• Graphite consists of layers of carbon atoms.
    • Computer-generated model of silica.
    • (top) The structure of quartz (empirical formula SiO2). Quartz contains chains of SiO4 tetrahedral (bottom) that share oxygen atoms.
    • Semiconductors
      • Conductivity is enhanced by doping with group 3a or group 5a elements.
      A substance in which some electrons can cross the band gap.
    • (a) A silicon crystal doped with arsenic, which has one more valence electron than silicon. (b) A silicon crystal doped with boron, which has one less electron than silicon.
    • Energy-level diagrams for (a) an n-type semiconductor and (b) a p-type semiconductor.
    • The p-n junction involves the contact of a p-type and an n-type semiconductor.
    • Molecular Solids
      • Discrete molecular units at each lattice position e.g. ice, solid CO 2 , S 8 , P 4 .
      • Covalent bond within molecule while weak dipole-dipole or London dispersion forces (LD) e.g. Ice (Hydrogen bond), CO 2 , P 4 , S 8 (LD) very reactive.
      • As the size of the molecule increases, the LD become large causing many substances to be solids at 25 0 C.
    • A “steaming” piece of dry ice CO 2
    • (a) Sulfur crystals (yellow) contain S 8 molecules. (b) White phosphorus (containing P 4 molecules) is so reactive with the oxygen in air that it must be stored under water.
    • Ionic Solids
      • Ionic solids are stable, high melting point and held ions together by strong electrostatic forces between opposite ions.
      • Structure of most binary ionic solids (NaCl) can be explained by the closest packing of spheres
        • Anion (large ion) packed in one of the closest packing (hcp or ccp)
        • Cation (small ion) fits in holes among the anions.
    • The holes that exist among closest packed uniform spheres. (a) The trigonal hole formed by three spheres in a given plane. (b) The tetrahedral hole formed when a sphere occupies a dimple formed by three spheres in an adjacent layer. (c) The octahedral hole formed by six spheres in two adjacent layers.
    • (a) The location (X) of a tetrahedral hole in the face-centered cubic unit cell. (b) One of the tetrahedral holes. (c) The unit cell for ZnS where the S 2- ions (yellow) are closest packed with the Zn 2+ ions (red) in alternating tetrahedral holes.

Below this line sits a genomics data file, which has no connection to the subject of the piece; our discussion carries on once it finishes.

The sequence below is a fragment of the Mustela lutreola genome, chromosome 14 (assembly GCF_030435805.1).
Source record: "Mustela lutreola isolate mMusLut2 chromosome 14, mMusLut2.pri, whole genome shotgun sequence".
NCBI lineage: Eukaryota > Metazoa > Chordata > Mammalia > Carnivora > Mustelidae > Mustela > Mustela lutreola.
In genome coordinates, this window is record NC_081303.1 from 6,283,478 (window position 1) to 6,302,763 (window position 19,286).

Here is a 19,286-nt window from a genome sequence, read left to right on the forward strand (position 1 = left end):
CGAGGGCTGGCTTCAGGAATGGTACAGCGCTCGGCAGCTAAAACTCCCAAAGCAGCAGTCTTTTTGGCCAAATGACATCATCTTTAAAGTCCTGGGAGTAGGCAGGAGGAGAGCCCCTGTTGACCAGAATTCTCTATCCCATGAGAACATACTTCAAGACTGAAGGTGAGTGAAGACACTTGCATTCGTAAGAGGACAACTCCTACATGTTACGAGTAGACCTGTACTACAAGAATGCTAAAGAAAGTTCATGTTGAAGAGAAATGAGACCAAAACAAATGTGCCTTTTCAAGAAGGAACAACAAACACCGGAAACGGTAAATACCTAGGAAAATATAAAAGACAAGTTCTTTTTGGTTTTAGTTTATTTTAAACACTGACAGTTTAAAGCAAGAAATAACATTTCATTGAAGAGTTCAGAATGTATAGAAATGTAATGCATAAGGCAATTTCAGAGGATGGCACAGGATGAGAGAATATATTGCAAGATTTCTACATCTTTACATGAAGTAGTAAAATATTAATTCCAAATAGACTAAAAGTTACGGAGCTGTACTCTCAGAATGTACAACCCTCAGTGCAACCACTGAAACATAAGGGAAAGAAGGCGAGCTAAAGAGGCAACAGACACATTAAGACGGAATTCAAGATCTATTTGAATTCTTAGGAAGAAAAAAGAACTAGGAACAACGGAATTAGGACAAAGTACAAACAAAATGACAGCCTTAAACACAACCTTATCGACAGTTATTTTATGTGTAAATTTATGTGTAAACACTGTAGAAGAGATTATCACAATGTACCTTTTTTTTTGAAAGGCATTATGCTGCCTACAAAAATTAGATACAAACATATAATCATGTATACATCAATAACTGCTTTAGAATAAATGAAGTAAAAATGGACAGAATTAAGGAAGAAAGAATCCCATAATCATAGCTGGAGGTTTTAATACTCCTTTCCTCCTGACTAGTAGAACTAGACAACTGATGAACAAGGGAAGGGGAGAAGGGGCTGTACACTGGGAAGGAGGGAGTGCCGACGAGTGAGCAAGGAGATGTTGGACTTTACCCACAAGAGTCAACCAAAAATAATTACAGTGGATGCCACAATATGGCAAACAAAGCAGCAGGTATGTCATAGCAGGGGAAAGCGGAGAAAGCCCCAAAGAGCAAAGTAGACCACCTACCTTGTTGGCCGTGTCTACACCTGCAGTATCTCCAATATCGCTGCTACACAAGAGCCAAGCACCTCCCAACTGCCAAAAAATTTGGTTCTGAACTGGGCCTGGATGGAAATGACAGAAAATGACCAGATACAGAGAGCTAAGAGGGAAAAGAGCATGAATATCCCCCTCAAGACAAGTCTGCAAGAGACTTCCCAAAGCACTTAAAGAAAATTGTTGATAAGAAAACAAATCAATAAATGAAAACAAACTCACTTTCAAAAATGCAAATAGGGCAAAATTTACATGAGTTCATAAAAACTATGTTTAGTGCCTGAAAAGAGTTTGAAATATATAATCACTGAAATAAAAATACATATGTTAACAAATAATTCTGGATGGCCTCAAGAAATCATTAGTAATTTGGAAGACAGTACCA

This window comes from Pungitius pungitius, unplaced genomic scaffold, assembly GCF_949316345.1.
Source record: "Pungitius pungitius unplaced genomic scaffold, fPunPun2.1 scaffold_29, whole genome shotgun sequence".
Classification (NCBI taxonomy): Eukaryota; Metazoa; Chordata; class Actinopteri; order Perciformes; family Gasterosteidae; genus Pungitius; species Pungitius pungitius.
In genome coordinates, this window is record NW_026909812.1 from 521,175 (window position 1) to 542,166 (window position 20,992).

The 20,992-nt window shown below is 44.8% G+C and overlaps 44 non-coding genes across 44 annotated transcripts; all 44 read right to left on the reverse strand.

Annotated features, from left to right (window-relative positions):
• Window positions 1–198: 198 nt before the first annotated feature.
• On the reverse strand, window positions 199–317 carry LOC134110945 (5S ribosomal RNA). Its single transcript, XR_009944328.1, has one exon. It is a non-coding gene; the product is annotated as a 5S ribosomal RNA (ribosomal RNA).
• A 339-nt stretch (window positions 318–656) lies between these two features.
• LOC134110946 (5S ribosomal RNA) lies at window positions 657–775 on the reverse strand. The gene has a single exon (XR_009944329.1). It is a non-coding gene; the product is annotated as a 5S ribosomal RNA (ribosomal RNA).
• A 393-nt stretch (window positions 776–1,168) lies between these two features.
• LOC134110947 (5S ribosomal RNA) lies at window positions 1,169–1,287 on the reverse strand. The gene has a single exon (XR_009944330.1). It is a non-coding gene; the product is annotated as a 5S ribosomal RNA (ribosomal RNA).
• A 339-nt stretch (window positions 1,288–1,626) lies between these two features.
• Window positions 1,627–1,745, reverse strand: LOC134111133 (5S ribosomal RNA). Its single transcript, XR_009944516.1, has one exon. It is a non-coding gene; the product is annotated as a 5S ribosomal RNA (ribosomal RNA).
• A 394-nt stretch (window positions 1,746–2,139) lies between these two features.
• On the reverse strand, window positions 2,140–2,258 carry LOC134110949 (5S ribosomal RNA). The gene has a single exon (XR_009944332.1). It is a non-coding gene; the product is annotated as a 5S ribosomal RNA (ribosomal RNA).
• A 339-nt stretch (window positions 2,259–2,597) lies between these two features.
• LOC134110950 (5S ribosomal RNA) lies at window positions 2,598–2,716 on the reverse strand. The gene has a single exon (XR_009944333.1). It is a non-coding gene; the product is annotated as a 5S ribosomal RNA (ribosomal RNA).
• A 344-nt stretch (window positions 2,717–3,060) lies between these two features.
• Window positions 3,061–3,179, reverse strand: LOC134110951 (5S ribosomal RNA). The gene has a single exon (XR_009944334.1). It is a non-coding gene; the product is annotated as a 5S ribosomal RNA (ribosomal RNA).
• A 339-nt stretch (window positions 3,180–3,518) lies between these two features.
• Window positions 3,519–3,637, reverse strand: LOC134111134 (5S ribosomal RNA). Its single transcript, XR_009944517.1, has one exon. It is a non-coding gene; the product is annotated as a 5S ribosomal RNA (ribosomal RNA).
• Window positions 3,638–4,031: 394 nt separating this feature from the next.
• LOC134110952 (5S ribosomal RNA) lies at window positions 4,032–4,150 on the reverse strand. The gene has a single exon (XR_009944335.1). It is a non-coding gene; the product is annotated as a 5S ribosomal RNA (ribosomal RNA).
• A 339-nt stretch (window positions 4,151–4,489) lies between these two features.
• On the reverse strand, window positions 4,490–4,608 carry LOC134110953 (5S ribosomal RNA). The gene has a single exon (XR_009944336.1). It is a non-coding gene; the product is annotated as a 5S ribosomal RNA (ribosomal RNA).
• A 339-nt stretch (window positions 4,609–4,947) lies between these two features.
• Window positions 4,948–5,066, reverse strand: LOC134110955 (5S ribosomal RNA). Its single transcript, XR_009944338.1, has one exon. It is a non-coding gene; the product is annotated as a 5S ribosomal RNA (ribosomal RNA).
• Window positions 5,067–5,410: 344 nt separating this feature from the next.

• (a) The locations (gray X) of the octahedral holes in the face-centered cubic unit cell. (b) Representation of the unit cell for solid NaCl.
    • Vapor Pressure
      • . . . is the pressure of the vapor present at equilibrium .
      • . . . is determined principally by the size of the intermolecular forces in the liquid.
      • . . . increases significantly with temperature.
      • Volatile liquids have high vapor pressures.
    • Behavior of a liquid in a closed container.
    • The equilibrium vapor pressure is the vapor pressure measured when a dynamic equilibrium exists between condensation and evaporation H 2 O ( l ) H 2 O ( g ) Rate of condensation Rate of evaporation = Dynamic Equilibrium
    • Before Evaporation At Equilibrium
    • (a) The vapor pressure of a liquid can be measured easily using a simple barometer of the type shown here. (b) The three liquids, water, ethanol (C 2 H 5 OH), and diethyl ether [(C 2 H 5 ) 2 O], have quite different vapor pressures.
    • (a) The vapor pressure of water, ethanol, and diethyl ether as a function of temperature. (b) Plots of In( P vap ) versus 1/ T (Kelvin temperature) for water, ethanol, and diethyl ether.
    • Molar heat of vaporization (  H vap ) is the energy required to vaporize 1 mole of a liquid. P = (equilibrium) vapor pressure T = temperature (K) R = gas constant (8.314 J/K • mol) ln P = -  H vap RT + C Clausius-Clapeyron Equation
    • ln P T1 P T2 =  H vap R 1 1 T 2 T 1
    • The boiling point is the temperature at which the (equilibrium) vapor pressure of a liquid is equal to the external pressure. The normal boiling point is the temperature at which a liquid boils when the external pressure is 1 atm.
    • Melting Point
      • Molecules break loose from lattice points and solid changes to liquid. (Temperature is constant as melting occurs.)
      • vapor pressure of solid = vapor pressure of liquid
    • Melting 11.8 Freezing The melting point of a solid or the freezing point of a liquid is the temperature at which the solid and liquid phases coexist in equilibrium Sublimation H 2 O ( s ) H 2 O ( l )
    • Molar heat of fusion (  H fus ) is the energy required to melt 1 mole of a solid substance.
    • The supercooling of water. The extent of supercooling is given by S .
    • Sublimation Deposition  H sub =  H fus +  H vap ( Hess’s Law) Molar heat of sublimation (  H sub ) is the energy required to sublime 1 mole of a solid. H 2 O ( s ) H 2 O ( g )
    • Phase Diagram
      • Represents phases as a function of temperature and pressure.
      • critical temperature : temperature above which the vapor can not be liquefied.
      • critical pressure : pressure required to liquefy AT the critical temperature.
      • critical point : critical temperature and pressure (for water, T c = 374°C and 218 atm).
    • The phase diagram for water.
    • The critical temperature ( T c ) is the temperature above which the gas cannot be made to liquefy, no matter how great the applied pressure. The critical pressure ( P c ) is the minimum pressure that must be applied to bring about liquefaction at the critical temperature.
    • Diagrams of various heating experiments on samples of water in a closed system. Negative Slope
    • The phase diagram for carbon dioxide. Positive Slope